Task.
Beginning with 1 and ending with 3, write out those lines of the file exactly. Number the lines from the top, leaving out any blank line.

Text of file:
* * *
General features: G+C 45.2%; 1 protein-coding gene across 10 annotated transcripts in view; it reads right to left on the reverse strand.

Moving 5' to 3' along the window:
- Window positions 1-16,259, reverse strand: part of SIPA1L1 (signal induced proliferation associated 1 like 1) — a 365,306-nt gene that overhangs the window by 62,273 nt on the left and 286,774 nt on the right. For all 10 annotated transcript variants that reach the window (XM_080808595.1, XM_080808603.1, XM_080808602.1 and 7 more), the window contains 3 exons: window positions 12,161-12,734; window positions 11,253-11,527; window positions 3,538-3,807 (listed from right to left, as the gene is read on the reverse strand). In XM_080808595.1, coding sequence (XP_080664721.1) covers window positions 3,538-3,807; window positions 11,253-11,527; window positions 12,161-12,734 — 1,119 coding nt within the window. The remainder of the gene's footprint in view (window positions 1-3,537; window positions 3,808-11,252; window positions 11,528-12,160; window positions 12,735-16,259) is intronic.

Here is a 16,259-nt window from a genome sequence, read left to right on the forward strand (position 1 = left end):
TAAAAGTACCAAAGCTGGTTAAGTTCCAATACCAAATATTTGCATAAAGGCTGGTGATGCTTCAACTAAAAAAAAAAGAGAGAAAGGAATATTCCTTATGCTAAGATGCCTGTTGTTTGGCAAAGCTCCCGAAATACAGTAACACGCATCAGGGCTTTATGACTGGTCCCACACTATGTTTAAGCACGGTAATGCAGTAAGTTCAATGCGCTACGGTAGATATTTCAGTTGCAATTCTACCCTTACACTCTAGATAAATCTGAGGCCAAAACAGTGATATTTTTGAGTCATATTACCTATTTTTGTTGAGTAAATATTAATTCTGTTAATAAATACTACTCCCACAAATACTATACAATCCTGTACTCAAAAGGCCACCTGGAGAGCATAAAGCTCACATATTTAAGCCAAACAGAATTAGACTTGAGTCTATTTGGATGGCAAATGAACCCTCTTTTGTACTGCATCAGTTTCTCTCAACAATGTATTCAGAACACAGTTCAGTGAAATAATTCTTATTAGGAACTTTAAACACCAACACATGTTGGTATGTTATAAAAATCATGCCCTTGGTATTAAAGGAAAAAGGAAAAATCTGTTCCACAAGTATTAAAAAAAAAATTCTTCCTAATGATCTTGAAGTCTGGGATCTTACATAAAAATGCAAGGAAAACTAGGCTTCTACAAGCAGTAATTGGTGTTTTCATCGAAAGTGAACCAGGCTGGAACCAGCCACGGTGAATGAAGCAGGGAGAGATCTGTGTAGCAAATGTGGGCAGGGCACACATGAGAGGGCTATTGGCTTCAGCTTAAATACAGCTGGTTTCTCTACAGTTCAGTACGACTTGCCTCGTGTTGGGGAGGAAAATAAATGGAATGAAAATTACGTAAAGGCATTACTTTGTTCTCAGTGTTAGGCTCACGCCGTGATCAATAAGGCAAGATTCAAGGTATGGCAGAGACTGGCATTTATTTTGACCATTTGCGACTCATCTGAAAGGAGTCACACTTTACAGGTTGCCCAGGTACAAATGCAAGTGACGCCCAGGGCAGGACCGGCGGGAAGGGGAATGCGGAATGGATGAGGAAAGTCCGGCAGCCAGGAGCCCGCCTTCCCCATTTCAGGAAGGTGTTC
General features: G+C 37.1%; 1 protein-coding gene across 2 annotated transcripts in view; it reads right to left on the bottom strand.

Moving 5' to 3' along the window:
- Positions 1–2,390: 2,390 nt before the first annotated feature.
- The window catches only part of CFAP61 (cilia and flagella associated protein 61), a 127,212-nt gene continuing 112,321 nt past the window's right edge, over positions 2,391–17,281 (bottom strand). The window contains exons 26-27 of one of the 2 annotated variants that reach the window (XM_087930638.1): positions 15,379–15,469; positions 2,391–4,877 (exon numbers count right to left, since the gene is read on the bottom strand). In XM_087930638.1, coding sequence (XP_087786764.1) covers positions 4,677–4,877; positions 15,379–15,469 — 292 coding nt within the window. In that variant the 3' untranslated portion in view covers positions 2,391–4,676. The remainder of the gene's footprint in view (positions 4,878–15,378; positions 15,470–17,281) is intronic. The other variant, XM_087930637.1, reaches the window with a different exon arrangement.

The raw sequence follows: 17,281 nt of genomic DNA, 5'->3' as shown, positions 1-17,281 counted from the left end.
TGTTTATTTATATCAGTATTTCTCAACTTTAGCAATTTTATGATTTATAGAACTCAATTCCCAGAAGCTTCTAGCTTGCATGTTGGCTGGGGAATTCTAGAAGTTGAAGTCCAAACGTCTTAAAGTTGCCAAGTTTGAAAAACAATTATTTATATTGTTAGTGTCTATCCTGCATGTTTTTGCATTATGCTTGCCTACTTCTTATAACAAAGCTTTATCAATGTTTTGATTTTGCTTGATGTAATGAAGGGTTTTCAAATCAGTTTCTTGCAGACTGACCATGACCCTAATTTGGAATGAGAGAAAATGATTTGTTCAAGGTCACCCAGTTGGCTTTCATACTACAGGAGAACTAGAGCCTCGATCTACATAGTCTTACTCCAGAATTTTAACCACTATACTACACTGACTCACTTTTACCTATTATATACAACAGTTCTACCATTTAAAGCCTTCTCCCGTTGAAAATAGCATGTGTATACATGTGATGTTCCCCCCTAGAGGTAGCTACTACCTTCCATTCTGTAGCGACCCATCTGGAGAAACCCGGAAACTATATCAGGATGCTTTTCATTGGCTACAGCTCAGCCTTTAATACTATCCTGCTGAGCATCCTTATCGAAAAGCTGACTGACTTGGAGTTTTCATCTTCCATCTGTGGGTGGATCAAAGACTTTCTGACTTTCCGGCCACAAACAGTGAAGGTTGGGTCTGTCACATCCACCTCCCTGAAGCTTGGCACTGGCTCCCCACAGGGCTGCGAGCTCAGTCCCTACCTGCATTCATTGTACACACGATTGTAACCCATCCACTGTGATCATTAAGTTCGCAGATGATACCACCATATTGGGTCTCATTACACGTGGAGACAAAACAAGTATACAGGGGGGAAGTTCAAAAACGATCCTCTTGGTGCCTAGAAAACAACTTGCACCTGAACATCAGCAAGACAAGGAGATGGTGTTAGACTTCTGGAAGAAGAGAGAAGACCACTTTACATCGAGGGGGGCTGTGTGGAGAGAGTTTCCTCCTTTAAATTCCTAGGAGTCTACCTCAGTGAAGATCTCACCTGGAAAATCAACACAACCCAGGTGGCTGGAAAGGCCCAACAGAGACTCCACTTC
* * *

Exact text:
General features: G+C 45.2%; 1 protein-coding gene across 10 annotated transcripts in view; it reads right to left on the reverse strand.

Moving 5' to 3' along the window:
- Window positions 1-16,259, reverse strand: part of SIPA1L1 (signal induced proliferation associated 1 like 1) — a 365,306-nt gene that overhangs the window by 62,273 nt on the left and 286,774 nt on the right. For all 10 annotated transcript variants that reach the window (XM_080808595.1, XM_080808603.1, XM_080808602.1 and 7 more), the window contains 3 exons: window positions 12,161-12,734; window positions 11,253-11,527; window positions 3,538-3,807 (listed from right to left, as the gene is read on the reverse strand). In XM_080808595.1, coding sequence (XP_080664721.1) covers window positions 3,538-3,807; window positions 11,253-11,527; window positions 12,161-12,734 — 1,119 coding nt within the window. The remainder of the gene's footprint in view (window positions 1-3,537; window positions 3,808-11,252; window positions 11,528-12,160; window positions 12,735-16,259) is intronic.